Docking of ACE-2 inhibitors and analogues against the SARS-CoV-2 spike protein showed fosinopril (1-), fosinopril, moexipril and novacine to have the best affinity to the protein with free binding energies > − 7.0 kcal/mol (Table 1) while stilben-4-ol had the best binding affinity among the phenolics with a free binding energy of -7.1 kcal/mol. The flavonoids, cudraflavone, artocarpine, papyriflavonol, 7-hydroxyflavone, primetin, scutellerein, quercetagetin, robinetin, violanthin, isoharmetin-3-O-rutinoside, cirsilineol, tectochrysin, frutinone A, pelargonodine-3-O-rutinoside betaineand narirutin had binding energies ≥ − 7.0 kcal/mol respectively. Moreover, among the terpenes and alkaloids, rediocide A, phytolaccoside B, mesulgine and hapalindole have highest binding affinity to the protein than others (Table 1). Among the selected classes of compounds, it was noted generally that the number of flavonoids with good binding affinity to the SARS-CoV-2 spike protein was the highest (Table 1).

Table 1 Binding energies (B/E) of compounds against SARS-CoV-2 spike protein

Visualization of the receptor-ligand interaction revealed the presence of h-bond interactions which contributed to the observed binding energies realized in the docking (Table 2). Among the ACE inhibitors and their analogues, fosinopril (1-) have two h-bond interactions with His1058 and Gln853 residues of the protein while moexipril and novacine formed a single h-bond with His1058 and Ser591 residues respectively. In the case of fosinopril and the non-flavonoid phenolics stilbene-4-ol, there were absence of h-bond interaction with the protein. Similarly, all the flavonoids formed 1 or more h-bond interactions. Among the flavonoids, quercetagetin formed 5 h-bonds with Phe342, Asn343, Ser373, Ser375 and Arg509 residues of the protein followed by scutellerein and isoharmetin-3-O-rutinoside with 4 h-bonds each. Nonetheless, the terpenes, rediocide A and phytolaccoside B formed 2 h-bonds interactions with the protein mainly involving Ala713, Tyr1047, Gln564 and Phe565 respectively while the alkaloid, hapalindole formed 1 h-bond interaction with Met731 (Table 2).

Table 2 Hydrogen (H2) bonds and interacting amino acid residues between the compounds and SARS-CoV-2 spike protein

In addition to the h-bond, other interactions such as van der Waal interactions, pi-Alkyl interactions, carbon-hydrogen interactions, pi- Sigma interactions among others were found to be critical to the high binding affinities of the compounds to the SARS-CoV-2 spike protein (Fig. 1). Noticeably, the ACE inhibitors (fosinopriland fosinopril (1-)) as well as the alkaloid hapalindole formed unfavorable positive-positive interaction with the protein while unfavorable donor-donor interaction was observed with the non-flavonoid stilbene-4-Ol (Fig. 1).

Fig. 1
figure 1figure 1figure 1

3-D structure representation of A Fosinopril B Fosinopril (1-) C Novacine D Stilbene-4-ol E Robinetin F Narirutin G Rediocide A H Phytolaccoside B I Mesulergine J Hapalindole complexed with SARS-CoV-2 spike protein respectively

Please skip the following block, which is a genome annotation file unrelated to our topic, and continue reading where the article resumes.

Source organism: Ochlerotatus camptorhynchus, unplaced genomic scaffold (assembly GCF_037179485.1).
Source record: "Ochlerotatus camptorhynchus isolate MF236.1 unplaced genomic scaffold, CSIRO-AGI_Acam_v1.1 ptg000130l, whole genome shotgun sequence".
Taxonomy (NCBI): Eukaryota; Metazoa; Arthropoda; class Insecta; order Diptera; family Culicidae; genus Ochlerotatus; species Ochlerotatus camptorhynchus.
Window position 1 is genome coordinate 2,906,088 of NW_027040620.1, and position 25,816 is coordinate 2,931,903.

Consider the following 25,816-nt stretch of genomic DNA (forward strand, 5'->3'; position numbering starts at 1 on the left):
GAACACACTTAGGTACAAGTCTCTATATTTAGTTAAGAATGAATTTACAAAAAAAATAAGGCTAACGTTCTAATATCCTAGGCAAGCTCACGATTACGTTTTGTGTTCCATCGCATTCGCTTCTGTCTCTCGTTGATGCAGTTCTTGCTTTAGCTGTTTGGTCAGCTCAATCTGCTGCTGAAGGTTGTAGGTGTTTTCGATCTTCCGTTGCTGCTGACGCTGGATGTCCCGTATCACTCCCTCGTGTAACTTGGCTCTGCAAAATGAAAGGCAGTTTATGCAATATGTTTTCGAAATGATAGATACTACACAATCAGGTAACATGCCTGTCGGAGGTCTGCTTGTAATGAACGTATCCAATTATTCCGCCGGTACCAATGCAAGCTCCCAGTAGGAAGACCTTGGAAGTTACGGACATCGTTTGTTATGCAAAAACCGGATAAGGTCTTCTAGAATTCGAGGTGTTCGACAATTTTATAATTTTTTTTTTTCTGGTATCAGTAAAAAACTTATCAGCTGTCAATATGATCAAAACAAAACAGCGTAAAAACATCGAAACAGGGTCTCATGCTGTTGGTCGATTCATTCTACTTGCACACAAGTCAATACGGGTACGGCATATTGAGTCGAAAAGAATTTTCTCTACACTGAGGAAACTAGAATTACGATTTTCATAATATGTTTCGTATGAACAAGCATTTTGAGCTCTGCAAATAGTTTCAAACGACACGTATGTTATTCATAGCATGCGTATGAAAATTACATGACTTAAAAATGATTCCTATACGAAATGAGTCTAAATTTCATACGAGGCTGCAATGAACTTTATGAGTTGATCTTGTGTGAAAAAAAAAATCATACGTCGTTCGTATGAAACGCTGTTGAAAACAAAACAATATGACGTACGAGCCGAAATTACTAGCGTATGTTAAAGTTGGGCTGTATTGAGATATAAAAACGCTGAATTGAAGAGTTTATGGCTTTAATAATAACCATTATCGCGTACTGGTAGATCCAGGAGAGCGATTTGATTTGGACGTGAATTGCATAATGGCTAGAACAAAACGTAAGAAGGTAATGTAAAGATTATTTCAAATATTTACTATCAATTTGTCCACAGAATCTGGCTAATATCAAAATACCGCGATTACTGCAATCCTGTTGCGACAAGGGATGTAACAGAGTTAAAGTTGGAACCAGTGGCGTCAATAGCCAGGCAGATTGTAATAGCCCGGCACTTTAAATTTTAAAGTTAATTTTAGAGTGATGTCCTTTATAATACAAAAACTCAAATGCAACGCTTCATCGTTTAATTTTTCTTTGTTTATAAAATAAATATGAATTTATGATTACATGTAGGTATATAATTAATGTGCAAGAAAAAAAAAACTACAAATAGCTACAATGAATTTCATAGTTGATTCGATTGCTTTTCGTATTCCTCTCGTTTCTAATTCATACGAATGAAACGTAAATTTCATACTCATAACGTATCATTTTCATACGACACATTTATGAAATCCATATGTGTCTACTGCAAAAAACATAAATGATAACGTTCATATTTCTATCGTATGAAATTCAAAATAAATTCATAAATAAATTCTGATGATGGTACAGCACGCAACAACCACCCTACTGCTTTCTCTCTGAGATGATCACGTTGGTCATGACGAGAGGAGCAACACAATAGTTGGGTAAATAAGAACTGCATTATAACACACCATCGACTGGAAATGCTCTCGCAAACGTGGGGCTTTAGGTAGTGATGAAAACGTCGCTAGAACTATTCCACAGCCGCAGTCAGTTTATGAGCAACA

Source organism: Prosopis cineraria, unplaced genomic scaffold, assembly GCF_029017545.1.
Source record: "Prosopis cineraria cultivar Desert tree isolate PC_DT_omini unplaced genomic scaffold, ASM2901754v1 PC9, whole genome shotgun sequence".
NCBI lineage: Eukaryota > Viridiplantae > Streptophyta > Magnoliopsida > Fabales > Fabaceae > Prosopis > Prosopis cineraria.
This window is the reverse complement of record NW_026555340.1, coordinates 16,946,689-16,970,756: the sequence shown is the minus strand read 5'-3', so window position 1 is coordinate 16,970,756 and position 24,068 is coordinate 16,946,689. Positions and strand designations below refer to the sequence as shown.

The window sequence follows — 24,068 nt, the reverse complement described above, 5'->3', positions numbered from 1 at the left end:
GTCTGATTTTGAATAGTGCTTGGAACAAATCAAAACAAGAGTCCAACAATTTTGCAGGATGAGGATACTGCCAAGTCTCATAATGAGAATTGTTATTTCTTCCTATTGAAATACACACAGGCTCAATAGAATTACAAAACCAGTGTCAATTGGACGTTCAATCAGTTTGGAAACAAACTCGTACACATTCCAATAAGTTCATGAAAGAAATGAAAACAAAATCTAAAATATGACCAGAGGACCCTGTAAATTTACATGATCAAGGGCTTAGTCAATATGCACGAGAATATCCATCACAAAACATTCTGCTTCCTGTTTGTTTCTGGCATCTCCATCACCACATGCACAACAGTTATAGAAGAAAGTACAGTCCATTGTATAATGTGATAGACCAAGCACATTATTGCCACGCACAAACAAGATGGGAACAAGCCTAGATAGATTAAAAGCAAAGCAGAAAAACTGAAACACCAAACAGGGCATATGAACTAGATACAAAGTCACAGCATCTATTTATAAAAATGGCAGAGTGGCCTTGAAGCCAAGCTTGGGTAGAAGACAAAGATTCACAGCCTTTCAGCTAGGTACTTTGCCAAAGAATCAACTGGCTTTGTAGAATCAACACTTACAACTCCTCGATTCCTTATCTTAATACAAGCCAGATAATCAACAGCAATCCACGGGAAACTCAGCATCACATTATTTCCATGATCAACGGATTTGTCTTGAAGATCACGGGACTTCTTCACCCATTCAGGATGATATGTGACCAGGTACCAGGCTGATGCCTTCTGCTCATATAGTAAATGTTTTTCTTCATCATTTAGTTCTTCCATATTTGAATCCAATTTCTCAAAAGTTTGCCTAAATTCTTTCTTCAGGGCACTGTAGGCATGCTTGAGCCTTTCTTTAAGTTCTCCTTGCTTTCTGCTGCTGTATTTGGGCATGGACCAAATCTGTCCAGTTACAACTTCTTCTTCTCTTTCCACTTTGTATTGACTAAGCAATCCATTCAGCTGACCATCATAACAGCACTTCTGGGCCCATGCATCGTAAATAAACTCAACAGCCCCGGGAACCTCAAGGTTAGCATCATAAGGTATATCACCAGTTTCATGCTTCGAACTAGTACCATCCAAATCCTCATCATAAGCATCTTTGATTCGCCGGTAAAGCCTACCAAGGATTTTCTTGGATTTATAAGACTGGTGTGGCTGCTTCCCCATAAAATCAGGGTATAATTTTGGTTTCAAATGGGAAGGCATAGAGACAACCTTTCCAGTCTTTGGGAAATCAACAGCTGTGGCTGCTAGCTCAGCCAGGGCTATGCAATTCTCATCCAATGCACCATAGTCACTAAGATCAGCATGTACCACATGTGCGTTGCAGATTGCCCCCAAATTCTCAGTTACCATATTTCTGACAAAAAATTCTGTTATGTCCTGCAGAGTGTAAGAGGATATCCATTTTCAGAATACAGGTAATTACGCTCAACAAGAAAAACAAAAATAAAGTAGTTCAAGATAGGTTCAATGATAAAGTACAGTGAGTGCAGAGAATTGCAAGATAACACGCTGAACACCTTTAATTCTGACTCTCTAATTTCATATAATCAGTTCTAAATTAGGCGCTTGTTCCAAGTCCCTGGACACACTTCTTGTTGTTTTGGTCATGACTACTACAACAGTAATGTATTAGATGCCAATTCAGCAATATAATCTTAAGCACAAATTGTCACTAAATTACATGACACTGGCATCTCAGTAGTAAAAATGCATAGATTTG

The increasing number of COVID-19 cases worldwide has become a public health concern that demand an urgent scientific attention [14, 15]. One of the important strategies to prevent the virus from exerting damage to the host is by blocking viral-host interaction which is mediated through the spike protein [16]. In this regard, PyRx software which is a very versatile and powerful tool was used in virtual screening of compounds from ChEBI database against SARS-CoV-2 spike protein without initial validation. This is because the SARS-CoV-2 spike protein was obtained through cryo-EM without any ligand and similar software was used in screening of antiviral compounds as potential inhibitors of SARS-CoV-2 methyltransferase [17]. Although there were a lot of conflicting reports on the use of ACE2 inhibitors on COVID-19 patients [18, 19], our docking results showed fascinating binding interaction between the ACE inhibitors and the spike protein. The presence of phosphinate group in fosinopril and fosinopril (1-) suggests the reason for their observed high binding affinity than the other ACE inhibitors. The group has been reported to specifically bind to ACE and inhibit the production of angiotensin II [20]. The presence of h-bond interaction of fosinopril (1-) with the SARS-CoV-2 spike protein might have further contributed to its high binding affinity. Such interaction occurs at the S2 subunit of the protein since the His1058 and Gln853 residues are found within the region [21]. Similarly, moexipril and novacine formed h-bond interactions at the S2 and S1 subunit of the protein respectively. As the S1 and S2 subunits of the protein enhance receptor binding and viral fusion [22, 23], our result showed the possibility of the inhibitors to be used against the protein [24]. Meanwhile, it is worthy to state that two proline residues were added at the C-terminal fusion machinery of the SARS-CoV-2 spike protein (6VSB) but that was not envisaged to affect the biochemical features of the protein because it was mainly useful during Cryo-EM process.